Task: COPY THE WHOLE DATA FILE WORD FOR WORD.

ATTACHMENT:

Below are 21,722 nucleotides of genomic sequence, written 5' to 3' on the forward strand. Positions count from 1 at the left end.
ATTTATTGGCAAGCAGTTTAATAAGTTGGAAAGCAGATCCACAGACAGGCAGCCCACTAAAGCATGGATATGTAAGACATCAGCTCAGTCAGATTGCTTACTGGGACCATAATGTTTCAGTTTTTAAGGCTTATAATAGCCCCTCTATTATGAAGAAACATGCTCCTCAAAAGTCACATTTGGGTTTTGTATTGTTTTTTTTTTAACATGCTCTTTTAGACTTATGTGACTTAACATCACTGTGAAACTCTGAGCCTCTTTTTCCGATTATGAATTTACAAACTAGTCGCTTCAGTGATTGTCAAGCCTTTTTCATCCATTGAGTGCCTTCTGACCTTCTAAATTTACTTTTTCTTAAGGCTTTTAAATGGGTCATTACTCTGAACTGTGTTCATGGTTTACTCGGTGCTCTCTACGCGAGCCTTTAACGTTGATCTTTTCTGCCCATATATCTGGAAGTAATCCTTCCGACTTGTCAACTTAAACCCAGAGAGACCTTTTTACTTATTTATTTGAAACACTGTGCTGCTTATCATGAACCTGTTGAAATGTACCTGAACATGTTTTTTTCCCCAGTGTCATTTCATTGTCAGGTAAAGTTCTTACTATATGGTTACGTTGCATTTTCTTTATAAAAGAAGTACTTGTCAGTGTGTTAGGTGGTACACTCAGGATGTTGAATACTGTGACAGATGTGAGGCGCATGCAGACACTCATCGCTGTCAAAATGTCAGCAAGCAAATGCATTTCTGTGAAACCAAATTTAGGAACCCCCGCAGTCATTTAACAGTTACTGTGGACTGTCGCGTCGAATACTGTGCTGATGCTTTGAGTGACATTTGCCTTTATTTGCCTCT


Below are 21,722 nucleotides of genomic sequence, written 5' to 3' on the forward strand. Positions count from 1 at the left end.
ATTTATTGGCAAGCAGTTTAATAAGTTGGAAAGCAGATCCACAGACAGGCAGCCCACTAAAGCATGGATATGTAAGACATCAGCTCAGTCAGATTGCTTACTGGGACCATAATGTTTCAGTTTTTAAGGCTTATAATAGCCCCTCTATTATGAAGAAACATGCTCCTCAAAAGTCACATTTGGGTTTTGTATTGTTTTTTTTTTAACATGCTCTTTTAGACTTATGTGACTTAACATCACTGTGAAACTCTGAGCCTCTTTTTCCGATTATGAATTTACAAACTAGTCGCTTCAGTGATTGTCAAGCCTTTTTCATCCATTGAGTGCCTTCTGACCTTCTAAATTTACTTTTTCTTAAGGCTTTTAAATGGGTCATTACTCTGAACTGTGTTCATGGTTTACTCGGTGCTCTCTACGCGAGCCTTTAACGTTGATCTTTTCTGCCCATATATCTGGAAGTAATCCTTCCGACTTGTCAACTTAAACCCAGAGAGACCTTTTTACTTATTTATTTGAAACACTGTGCTGCTTATCATGAACCTGTTGAAATGTACCTGAACATGTTTTTTTCCCCAGTGTCATTTCATTGTCAGGTAAAGTTCTTACTATATGGTTACGTTGCATTTTCTTTATAAAAGAAGTACTTGTCAGTGTGTTAGGTGGTACACTCAGGATGTTGAATACTGTGACAGATGTGAGGCGCATGCAGACACTCATCGCTGTCAAAATGTCAGCAAGCAAATGCATTTCTGTGAAACCAAATTTAGGAACCCCCGCAGTCATTTAACAGTTACTGTGGACTGTCGCGTCGAATACTGTGCTGATGCTTTGAGTGACATTTGCCTTTATTTGCCTCT